|US6300932||Aug 27, 1998||Oct 9, 2001||E Ink Corporation||Electrophoretic displays with luminescent particles and materials for making the same|
|US6323989||May 5, 2000||Nov 27, 2001||E Ink Corporation||Electrophoretic displays using nanoparticles|
|US6327072||Apr 6, 2000||Dec 4, 2001||E Ink Corporation||Microcell electrophoretic displays|
|US6381372||Dec 30, 1998||Apr 30, 2002||Xerox Corporation||Systems and methods for designing image processing filters using templates|
|US6414661||Jul 5, 2000||Jul 2, 2002||Sarnoff Corporation||Method and apparatus for calibrating display devices and automatically compensating for loss in their efficiency over time|
|US6428189||Oct 10, 2000||Aug 6, 2002||Relume Corporation||L.E.D. thermal management|
|US6437769||Jul 23, 1999||Aug 20, 2002||Seiko Epson Corporation||Display apparatus|
|US6439731||Aug 27, 1999||Aug 27, 2002||Honeywell International, Inc.||Flat panel liquid crystal display|
|US6448951||Apr 15, 1999||Sep 10, 2002||International Business Machines Corporation||Liquid crystal display device|
|US6448955||Jun 8, 2000||Sep 10, 2002||Silicon Graphics, Inc.||Liquid crystal flat panel display with enhanced backlight brightness and specially selected light sources|
|US6483643||Apr 8, 1999||Nov 19, 2002||Larry Zuchowski||Controlled gain projection screen|
|US6520646||Dec 22, 2000||Feb 18, 2003||3M Innovative Properties Company||Integrated front projection system with distortion correction and associated method|
|US6590561||May 26, 2001||Jul 8, 2003||Garmin Ltd.||Computer program, method, and device for controlling the brightness of a display|
|US6621482||Apr 4, 2001||Sep 16, 2003||Koninklijke Philips Electronics N.V.||Display arrangement with backlight means|
|US6631995||Sep 2, 1999||Oct 14, 2003||Koninklijke Philips Electronics N.V.||Method of and device for generating an image having a desired brightness|
|US6644832||Dec 19, 2001||Nov 11, 2003||Seiko Epson Corporation||Illumination device and manufacturing method therefor, display device, and electronic instrument|
|US6657607||Mar 19, 2001||Dec 2, 2003||Silicon Graphics, Inc.||Liquid crystal flat panel display with enhanced backlight brightness and specially selected light sources|
|US6680834||Apr 12, 2001||Jan 20, 2004||Honeywell International Inc.||Apparatus and method for controlling LED arrays|
|US6683657||Sep 26, 2000||Jan 27, 2004||Canon Kabushiki Kaisha||Projection display device and application system of same|
|US6753661||Jun 17, 2002||Jun 22, 2004||Koninklijke Philips Electronics N.V.||LED-based white-light backlighting for electronic displays|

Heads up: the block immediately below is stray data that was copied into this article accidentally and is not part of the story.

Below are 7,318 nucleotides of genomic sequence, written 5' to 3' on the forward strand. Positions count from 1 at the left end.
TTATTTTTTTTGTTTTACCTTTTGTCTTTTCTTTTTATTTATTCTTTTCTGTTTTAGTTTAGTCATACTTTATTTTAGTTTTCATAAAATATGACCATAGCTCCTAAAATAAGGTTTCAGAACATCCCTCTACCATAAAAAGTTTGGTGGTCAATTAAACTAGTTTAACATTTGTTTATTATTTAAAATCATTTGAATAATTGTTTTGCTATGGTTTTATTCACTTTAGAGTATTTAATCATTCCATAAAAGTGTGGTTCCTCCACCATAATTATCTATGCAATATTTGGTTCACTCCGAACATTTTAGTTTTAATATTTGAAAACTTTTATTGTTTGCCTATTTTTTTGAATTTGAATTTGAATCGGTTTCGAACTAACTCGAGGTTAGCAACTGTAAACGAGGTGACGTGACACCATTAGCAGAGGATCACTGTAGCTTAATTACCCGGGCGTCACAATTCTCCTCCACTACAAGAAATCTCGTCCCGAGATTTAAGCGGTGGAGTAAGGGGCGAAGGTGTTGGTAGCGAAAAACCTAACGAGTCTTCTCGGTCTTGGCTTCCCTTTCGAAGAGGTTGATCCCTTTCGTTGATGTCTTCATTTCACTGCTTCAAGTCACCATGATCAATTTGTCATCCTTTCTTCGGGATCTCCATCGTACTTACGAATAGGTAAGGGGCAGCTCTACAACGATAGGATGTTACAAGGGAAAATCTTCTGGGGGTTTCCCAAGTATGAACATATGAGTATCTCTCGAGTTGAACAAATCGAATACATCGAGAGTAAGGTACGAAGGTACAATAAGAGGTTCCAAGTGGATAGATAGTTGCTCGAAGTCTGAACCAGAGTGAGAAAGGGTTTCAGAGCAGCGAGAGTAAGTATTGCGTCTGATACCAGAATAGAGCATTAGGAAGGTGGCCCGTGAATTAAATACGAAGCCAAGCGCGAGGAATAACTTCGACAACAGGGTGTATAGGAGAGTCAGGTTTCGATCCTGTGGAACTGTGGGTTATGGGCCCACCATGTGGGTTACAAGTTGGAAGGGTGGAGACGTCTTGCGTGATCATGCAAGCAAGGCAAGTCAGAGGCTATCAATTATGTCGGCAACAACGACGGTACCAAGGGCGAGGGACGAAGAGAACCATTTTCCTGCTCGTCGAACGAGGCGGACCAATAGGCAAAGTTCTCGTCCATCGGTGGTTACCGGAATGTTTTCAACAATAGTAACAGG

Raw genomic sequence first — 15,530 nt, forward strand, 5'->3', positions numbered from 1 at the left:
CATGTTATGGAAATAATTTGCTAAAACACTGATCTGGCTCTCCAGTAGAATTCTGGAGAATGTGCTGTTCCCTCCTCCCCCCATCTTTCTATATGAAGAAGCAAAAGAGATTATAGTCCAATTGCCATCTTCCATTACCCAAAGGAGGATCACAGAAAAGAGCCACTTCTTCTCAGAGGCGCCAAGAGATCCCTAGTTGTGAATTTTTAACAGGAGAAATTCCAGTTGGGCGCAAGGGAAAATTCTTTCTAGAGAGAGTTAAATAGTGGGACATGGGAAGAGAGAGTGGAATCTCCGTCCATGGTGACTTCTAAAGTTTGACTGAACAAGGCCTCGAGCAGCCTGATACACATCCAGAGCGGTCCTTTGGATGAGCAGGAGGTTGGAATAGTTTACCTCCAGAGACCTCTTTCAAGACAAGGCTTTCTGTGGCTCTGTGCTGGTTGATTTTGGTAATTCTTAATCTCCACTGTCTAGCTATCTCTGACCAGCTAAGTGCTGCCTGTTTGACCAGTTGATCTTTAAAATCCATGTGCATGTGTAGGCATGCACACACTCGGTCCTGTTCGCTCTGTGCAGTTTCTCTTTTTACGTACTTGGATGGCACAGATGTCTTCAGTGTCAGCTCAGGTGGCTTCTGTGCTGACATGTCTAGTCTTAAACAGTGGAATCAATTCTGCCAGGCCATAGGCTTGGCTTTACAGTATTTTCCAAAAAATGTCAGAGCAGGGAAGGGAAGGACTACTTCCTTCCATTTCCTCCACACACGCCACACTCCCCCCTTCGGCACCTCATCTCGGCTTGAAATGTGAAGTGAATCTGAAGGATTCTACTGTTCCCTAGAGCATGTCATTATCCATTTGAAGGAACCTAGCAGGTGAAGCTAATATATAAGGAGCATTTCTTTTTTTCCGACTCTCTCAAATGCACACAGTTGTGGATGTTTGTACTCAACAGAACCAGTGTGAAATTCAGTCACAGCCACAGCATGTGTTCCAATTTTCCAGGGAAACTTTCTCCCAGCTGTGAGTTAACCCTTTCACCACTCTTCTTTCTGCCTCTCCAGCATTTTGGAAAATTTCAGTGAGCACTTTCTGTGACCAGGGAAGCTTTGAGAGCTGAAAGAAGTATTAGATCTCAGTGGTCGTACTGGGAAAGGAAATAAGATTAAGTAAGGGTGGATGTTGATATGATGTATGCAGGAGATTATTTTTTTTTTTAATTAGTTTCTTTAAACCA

|US6796658||Jun 3, 2003||Sep 28, 2004||Hewlett-Packard Development Company, L.P.||Configurations for color displays by the use of lenticular optics|
|US6803901||Oct 6, 2000||Oct 12, 2004||Sharp Kabushiki Kaisha||Display device and light source|
|US6816141||Oct 2, 2000||Nov 9, 2004||Fergason Patent Properties Llc||Optical display system and method, active and passive dithering using birefringence, color image superpositioning and display enhancement with phase coordinated polarization switching|
|US6817717||Sep 19, 2002||Nov 16, 2004||Hewlett-Packard Development Company, L.P.||Display system with low and high resolution modulators|
|US6863401||Jul 1, 2002||Mar 8, 2005||Texas Instruments Incorporated||Illumination system|
|US6888663||Oct 7, 2002||May 3, 2005||Eastman Kodak Company||Optical element containing nano-composite particles|
|US6891672||Feb 27, 2002||May 10, 2005||The University Of British Columbia||High dynamic range display devices|
|US6952195||Sep 12, 2001||Oct 4, 2005||Fuji Photo Film Co., Ltd.||Image display device|
|US6980195||Jan 22, 2002||Dec 27, 2005||Koninklijke Philips Electronics, N.V.||Window brightness enhancement for LCD display|
|US6985272||Nov 26, 2003||Jan 10, 2006||Seos Limited||Dynamic range enhancement of image display apparatus|
|US7002533||Aug 13, 2002||Feb 21, 2006||Michel Sayag||Dual-stage high-contrast electronic image display|
|US7018046||Sep 15, 2004||Mar 28, 2006||Hewlett-Packard Development Company, L.P.||Display system with low and high resolution modulators|
|US7052152||Oct 3, 2003||May 30, 2006||Philips Lumileds Lighting Company, Llc||LCD backlight using two-dimensional array LEDs|
|US7053881||Oct 21, 2002||May 30, 2006||Sharp Kabushiki Kaisha||Image display device and image display method|
|US7064740||Nov 9, 2001||Jun 20, 2006||Sharp Laboratories Of America, Inc.||Backlit display with improved dynamic range|
|US7071907||May 7, 1999||Jul 4, 2006||Candescent Technologies Corporation||Display with active contrast enhancement|
|US7106505||Apr 22, 2005||Sep 12, 2006||The University Of British Columbia||High dynamic range display devices|
|US7118225||Mar 4, 2005||Oct 10, 2006||Texas Instruments Incorporated||Illumination system|
|US7172297||Feb 10, 2006||Feb 6, 2007||The University Of British Columbia||High dynamic range display devices|
|US7175281||May 12, 2004||Feb 13, 2007||Lightmaster Systems, Inc.||Method and apparatus to increase the contrast ratio of the image produced by a LCoS based light engine|
|US7377652 *||Jul 31, 2007||May 27, 2008||Dolby Laboratories Licensing Corporation||HDR displays having location specific modulation|
|US20010035853||Apr 19, 2001||Nov 1, 2001||U.S. Philips Corporation||Assembly of a display device and an illumination system|
|US20020135553||Mar 8, 2001||Sep 26, 2002||Haruhiko Nagai||Image display and image displaying method|
|US20020159002||Mar 30, 2001||Oct 31, 2002||Koninklijke Philips Electronics N.V.||Direct backlighting for liquid crystal displays|
|US20020171617||Apr 4, 2001||Nov 21, 2002||Koninklijke Philips Electronics N.V.||Display arrangement with backlight means|
|US20030048393||Aug 13, 2002||Mar 13, 2003||Michel Sayag||Dual-stage high-contrast electronic image display|
|US20030090455||Nov 9, 2001||May 15, 2003||Sharp Laboratories Of America, Inc. A Washington Corporation||Backlit display with improved dynamic range|
|US20030151569||Feb 12, 2002||Aug 14, 2003||Eastman Kodak Company||Flat-panel light emitting pixel with luminance feedback|
|US20030206245||Apr 28, 2003||Nov 6, 2003||Samsung Electronics Co., Ltd.||Method and apparatus for adjusting color edge center in color transient improvement|
|US20050083295||Oct 25, 2004||Apr 21, 2005||Sharp Laboratories Of America, Inc.||Liquid crystal display backlight with filtering|
|US20050083296||Oct 28, 2004||Apr 21, 2005||Daly Scott J.||Liquid crystal display backlight with modulation|